* Wall Street higher after weak start on mixed data
* ADP jobs data adds to Fed taper talk, dollar claws higher
* European shares fall, world shares down for third day
* Aussie dollar hits three-month low
By Barani Krishnan and Marc Jones
NEW YORK/LONDON, Dec 4 Stocks edged higher after
a weak start on Wall Street on Wednesday, while Treasury yields
rose after strong data on U.S. private-sector jobs growth and
home sales raised expectations that the Federal Reserve will
roll back its stimulus sooner than later.
The to-and-fro of when the Fed will begin to scale back its
monthly bond-buying of $85 billion has dominated market
headlines for months. This week's U.S. data run, ending in
Friday's non-farm payrolls for November, may yet tip the balance
Polls of analysts and traders still point firmly to the U.S.
central bank holding fire until March. But some stronger data
has reheated speculation the Fed could move earlier, and that
boosted U.S. Treasury yields, with the 10-year benchmark yield
rising to 2.83 percent, the highest since mid-September.
Payroll processor ADP reported growth in private-sector U.S.
jobs in November that was fastest pace in a year. ADP reported
215,000 new hires were added last month, versus analysts'
expectations for 173,000.
"In the short term, the market is still worried about the
most inevitable thing in our lifetime and that is tapering" of
the Fed stimulus, said Mike Serio, regional chief investment
officer for Wells Fargo Private Bank in Denver, Colorado.
The figures also caused the spread, or yield differential,
between short- and long-dated bonds to widen. An increasing
difference is generally considered a sign of positive
expectations for economic growth.
"The market is pricing in a slightly higher probability of a
tapering in December or January," said Mike Cullinane, head of
Treasuries trading at D.A. Davidson in St. Petersburg, Florida.
The reaction in the stock market was mixed. Equities
initially declined, threatening to extend three days of
declines, after the ADP numbers. A weaker-than-expected report
on service-sector growth tempered the market's concerns
"The data continues to be mixed. The Fed is not tapering in
December the way everyone started to chatter the last couple of
days and the market now realizes that," said Ken Polcari,
Director of the NYSE floor division at O'Neil Securities in New
Investors are worried that a reduction in stimulus will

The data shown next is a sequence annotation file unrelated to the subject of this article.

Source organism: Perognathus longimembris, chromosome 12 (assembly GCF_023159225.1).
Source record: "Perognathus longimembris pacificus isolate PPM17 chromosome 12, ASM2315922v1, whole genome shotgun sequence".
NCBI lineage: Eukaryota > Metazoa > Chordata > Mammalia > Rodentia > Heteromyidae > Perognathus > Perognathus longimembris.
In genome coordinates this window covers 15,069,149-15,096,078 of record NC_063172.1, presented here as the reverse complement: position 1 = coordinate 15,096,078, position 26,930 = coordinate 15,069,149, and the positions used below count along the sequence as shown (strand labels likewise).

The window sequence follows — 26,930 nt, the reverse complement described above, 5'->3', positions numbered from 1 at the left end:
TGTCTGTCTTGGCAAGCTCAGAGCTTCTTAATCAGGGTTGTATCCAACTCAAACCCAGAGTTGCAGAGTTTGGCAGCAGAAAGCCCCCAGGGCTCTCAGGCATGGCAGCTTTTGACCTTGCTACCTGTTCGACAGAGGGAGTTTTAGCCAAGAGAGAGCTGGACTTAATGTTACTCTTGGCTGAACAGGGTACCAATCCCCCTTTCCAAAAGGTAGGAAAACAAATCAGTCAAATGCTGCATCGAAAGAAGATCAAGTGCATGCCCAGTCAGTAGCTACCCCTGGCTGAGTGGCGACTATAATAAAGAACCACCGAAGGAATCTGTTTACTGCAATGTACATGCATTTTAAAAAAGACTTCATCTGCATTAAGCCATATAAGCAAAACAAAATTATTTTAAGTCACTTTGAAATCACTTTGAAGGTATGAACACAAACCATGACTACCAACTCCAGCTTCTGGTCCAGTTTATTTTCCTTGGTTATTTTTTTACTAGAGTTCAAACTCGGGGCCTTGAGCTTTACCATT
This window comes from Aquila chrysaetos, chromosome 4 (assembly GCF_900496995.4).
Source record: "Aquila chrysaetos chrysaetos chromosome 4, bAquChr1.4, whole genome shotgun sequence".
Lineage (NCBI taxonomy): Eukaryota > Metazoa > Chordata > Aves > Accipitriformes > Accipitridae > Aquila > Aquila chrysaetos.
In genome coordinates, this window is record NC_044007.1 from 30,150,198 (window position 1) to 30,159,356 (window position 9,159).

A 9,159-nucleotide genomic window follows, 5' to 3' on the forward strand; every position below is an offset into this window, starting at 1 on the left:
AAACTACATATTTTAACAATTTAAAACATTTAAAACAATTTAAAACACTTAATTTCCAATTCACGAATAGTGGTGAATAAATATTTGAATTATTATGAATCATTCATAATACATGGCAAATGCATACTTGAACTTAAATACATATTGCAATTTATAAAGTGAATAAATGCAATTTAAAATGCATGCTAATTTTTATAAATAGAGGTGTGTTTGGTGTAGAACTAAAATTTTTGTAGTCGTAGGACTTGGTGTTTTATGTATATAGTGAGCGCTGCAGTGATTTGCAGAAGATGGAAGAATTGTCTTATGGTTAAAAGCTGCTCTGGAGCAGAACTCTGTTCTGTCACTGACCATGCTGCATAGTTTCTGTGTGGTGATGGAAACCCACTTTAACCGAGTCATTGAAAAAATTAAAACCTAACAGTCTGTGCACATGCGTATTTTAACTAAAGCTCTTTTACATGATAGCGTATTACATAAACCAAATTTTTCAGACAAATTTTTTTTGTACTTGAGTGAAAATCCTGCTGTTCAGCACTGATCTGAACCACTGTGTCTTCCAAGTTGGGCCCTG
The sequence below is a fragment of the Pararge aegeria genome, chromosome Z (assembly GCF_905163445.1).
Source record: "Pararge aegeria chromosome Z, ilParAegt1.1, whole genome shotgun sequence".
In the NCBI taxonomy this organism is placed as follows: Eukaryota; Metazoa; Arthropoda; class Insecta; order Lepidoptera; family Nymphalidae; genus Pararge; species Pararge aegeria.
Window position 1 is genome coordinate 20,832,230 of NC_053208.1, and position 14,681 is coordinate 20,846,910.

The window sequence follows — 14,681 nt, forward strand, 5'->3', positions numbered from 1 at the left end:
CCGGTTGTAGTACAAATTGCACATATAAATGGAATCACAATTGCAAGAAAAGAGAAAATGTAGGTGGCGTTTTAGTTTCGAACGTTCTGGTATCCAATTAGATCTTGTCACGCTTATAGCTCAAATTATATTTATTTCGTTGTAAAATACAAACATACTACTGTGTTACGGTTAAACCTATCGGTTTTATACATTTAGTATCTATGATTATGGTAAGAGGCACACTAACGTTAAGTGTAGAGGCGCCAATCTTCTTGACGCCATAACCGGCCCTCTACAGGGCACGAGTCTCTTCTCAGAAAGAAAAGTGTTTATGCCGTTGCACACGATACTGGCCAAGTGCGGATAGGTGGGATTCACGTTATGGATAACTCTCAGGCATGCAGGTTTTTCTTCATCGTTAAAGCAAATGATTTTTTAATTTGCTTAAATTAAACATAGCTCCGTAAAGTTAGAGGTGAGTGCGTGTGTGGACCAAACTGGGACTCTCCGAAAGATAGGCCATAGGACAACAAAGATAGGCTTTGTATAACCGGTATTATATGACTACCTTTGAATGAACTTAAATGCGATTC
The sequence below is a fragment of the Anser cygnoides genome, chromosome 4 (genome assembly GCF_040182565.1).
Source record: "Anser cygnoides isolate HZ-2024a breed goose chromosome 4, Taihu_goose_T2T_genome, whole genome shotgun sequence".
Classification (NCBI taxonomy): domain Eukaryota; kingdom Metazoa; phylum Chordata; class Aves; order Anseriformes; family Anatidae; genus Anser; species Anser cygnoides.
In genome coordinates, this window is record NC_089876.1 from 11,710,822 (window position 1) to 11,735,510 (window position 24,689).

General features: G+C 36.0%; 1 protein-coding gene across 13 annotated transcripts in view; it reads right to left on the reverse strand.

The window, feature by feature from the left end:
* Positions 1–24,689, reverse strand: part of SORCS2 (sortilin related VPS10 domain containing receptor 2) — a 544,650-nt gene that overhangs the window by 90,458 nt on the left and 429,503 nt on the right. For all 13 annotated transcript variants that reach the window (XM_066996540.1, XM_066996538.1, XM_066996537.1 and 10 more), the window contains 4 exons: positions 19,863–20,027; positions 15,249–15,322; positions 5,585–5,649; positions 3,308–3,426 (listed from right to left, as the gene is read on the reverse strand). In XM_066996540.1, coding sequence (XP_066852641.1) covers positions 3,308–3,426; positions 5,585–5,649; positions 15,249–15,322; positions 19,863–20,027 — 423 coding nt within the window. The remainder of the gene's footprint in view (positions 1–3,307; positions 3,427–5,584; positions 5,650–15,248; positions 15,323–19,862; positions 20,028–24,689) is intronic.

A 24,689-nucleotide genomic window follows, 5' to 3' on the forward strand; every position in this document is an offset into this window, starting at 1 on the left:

cause a sharp rise in interest rates, raising borrowing costs
for mortgages and other loans that will pinch economic demand.
Wall Street's Dow Jones industrial average was up
21.52 points, or 0.14 percent, at 15,936.14. The Standard &
Poor's 500 Index was up 2.41 points, or 0.13 percent, at
1,797.56. The Nasdaq Composite Index was up 10.23
points, or 0.25 percent, at 4,047.43.
World stocks were headed for a third straight day of losses,
with Europe down again and Japan's Nikkei index recoiling from
Tuesday's surprising six-year highs.
In commodities, benchmark Brent crude oil was flat after a
two-day rally while gold remained firmly at a five-month low.
The pan-European FTSEEurofirst 200 was down 0.58
percent, and the MSCI world share index fell 0.3
percent. The Nikkei fell 2.2 percent in Tokyo overnight.
The benchmark 10-year U.S. Treasury note was down 16/32, its
yield at 2.8315 percent.
U.S. bond prices recovered somewhat after the Institute for
Supply Management said its services index fell to 53.9 last
month from 55.4 in October, supporting the view that the Fed
would hold any quick paring on its stimulus.
The dollar rose against the euro and the yen. The dollar
gained 0.3 percent against the euro to $1.3552 after euro
zone service sector data showed activity in Italy and France
contracting in November but expanding in Spain and Germany.
The Australian dollar saw its biggest fall since
July, hitting a three-month low of $0.9025 after data showed its
economy running more slowly than expected.
MSCI's emerging market index marked a third day in
the red, while the Indonesian rupiah weakened 0.9 percent to
11,975 rupiah per dollar after earlier falling to 12,000
to match a near five-year low touched last week.
In oil, benchmark Brent crude initially jumped to
above $113 a barrel ahead of this week's OPEC meeting before
falling to below $111 on the ADP jobs numbers. It turned flat
later, trading at around $112.
Gold, which like stocks has benefited from the U.S.
stimulus because of inflation fears, traded near five-month lows
of $1,226 an ounce.